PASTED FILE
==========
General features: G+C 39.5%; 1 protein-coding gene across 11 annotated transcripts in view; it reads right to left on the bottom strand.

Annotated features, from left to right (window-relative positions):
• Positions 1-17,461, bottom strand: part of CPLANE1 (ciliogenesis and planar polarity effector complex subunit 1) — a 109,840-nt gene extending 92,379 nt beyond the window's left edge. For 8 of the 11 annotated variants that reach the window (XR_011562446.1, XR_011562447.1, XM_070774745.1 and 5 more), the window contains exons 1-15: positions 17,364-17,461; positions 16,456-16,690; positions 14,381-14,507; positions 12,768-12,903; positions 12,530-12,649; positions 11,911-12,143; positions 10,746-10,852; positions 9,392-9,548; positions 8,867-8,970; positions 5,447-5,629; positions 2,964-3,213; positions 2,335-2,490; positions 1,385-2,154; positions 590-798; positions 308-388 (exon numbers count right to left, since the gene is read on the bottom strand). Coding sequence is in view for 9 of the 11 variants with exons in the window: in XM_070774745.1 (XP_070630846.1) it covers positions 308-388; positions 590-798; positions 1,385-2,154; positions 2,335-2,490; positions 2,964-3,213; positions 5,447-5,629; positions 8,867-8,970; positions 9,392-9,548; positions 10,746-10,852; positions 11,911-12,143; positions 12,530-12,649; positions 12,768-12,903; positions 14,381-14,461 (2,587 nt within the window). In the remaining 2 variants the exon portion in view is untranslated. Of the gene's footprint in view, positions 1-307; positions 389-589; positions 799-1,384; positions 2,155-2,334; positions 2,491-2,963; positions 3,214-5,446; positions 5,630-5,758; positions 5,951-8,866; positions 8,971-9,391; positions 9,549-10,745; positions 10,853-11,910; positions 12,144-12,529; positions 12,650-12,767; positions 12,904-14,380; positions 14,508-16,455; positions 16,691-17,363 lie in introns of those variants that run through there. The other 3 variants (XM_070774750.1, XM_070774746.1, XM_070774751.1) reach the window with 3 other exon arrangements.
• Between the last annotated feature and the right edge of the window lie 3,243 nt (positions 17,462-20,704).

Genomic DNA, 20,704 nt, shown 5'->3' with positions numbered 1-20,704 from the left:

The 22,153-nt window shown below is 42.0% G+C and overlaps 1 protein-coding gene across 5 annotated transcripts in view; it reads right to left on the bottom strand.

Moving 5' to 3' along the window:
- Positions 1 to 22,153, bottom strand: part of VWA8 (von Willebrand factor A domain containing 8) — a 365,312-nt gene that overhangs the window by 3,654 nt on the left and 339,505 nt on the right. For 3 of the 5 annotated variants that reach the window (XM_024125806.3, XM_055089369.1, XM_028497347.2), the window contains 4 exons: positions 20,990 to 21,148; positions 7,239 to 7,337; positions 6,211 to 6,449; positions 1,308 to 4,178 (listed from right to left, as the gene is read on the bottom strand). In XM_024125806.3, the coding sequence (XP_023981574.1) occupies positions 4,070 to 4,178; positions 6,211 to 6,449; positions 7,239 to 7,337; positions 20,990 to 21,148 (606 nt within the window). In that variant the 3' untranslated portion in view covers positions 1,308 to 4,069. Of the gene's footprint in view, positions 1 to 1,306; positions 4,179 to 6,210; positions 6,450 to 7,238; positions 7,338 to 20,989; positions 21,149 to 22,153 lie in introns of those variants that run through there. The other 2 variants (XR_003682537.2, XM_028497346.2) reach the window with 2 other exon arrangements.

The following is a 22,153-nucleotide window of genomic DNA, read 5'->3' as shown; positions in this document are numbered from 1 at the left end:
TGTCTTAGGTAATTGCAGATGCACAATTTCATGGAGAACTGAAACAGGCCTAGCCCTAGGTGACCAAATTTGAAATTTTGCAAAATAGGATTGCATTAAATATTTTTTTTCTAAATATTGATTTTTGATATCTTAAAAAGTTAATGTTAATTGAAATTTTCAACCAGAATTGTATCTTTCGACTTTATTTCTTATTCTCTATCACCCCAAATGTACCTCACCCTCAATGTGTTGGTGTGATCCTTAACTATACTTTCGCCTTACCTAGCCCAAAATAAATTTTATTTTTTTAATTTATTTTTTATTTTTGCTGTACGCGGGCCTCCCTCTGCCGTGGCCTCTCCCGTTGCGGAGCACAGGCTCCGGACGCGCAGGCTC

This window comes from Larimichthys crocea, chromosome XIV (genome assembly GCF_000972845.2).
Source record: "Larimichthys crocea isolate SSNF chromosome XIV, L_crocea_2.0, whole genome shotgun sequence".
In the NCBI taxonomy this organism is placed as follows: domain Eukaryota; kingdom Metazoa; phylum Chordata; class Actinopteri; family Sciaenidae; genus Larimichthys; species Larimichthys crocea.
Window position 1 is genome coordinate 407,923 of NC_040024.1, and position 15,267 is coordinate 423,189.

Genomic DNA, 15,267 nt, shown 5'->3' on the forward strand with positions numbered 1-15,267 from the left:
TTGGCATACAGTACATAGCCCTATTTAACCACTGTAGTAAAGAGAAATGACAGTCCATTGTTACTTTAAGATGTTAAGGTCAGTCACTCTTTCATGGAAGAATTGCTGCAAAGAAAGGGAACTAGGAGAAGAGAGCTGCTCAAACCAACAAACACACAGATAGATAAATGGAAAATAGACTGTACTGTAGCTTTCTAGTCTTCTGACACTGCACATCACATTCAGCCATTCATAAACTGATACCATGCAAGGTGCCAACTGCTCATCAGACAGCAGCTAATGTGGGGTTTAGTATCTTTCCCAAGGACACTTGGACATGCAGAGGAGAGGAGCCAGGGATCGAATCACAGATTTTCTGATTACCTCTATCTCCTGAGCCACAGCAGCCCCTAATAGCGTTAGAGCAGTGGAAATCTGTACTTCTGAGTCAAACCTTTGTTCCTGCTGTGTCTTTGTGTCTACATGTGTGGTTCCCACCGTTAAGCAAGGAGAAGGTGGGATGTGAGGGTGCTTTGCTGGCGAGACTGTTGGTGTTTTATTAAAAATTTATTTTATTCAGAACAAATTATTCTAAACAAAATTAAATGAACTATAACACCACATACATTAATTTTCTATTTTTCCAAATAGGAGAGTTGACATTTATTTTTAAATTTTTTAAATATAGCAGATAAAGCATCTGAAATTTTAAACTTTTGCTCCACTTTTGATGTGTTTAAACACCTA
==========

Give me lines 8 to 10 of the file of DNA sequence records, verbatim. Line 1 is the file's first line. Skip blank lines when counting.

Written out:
- Positions 1 to 22,153, bottom strand: part of VWA8 (von Willebrand factor A domain containing 8) — a 365,312-nt gene that overhangs the window by 3,654 nt on the left and 339,505 nt on the right. For 3 of the 5 annotated variants that reach the window (XM_024125806.3, XM_055089369.1, XM_028497347.2), the window contains 4 exons: positions 20,990 to 21,148; positions 7,239 to 7,337; positions 6,211 to 6,449; positions 1,308 to 4,178 (listed from right to left, as the gene is read on the bottom strand). In XM_024125806.3, the coding sequence (XP_023981574.1) occupies positions 4,070 to 4,178; positions 6,211 to 6,449; positions 7,239 to 7,337; positions 20,990 to 21,148 (606 nt within the window). In that variant the 3' untranslated portion in view covers positions 1,308 to 4,069. Of the gene's footprint in view, positions 1 to 1,306; positions 4,179 to 6,210; positions 6,450 to 7,238; positions 7,338 to 20,989; positions 21,149 to 22,153 lie in introns of those variants that run through there. The other 2 variants (XR_003682537.2, XM_028497346.2) reach the window with 2 other exon arrangements.

The following is a 22,153-nucleotide window of genomic DNA, read 5'->3' as shown; positions in this document are numbered from 1 at the left end:
TGTCTTAGGTAATTGCAGATGCACAATTTCATGGAGAACTGAAACAGGCCTAGCCCTAGGTGACCAAATTTGAAATTTTGCAAAATAGGATTGCATTAAATATTTTTTTTCTAAATATTGATTTTTGATATCTTAAAAAGTTAATGTTAATTGAAATTTTCAACCAGAATTGTATCTTTCGACTTTATTTCTTATTCTCTATCACCCCAAATGTACCTCACCCTCAATGTGTTGGTGTGATCCTTAACTATACTTTCGCCTTACCTAGCCCAAAATAAATTTTATTTTTTTAATTTATTTTTTATTTTTGCTGTACGCGGGCCTCCCTCTGCCGTGGCCTCTCCCGTTGCGGAGCACAGGCTCCGGACGCGCAGGCTC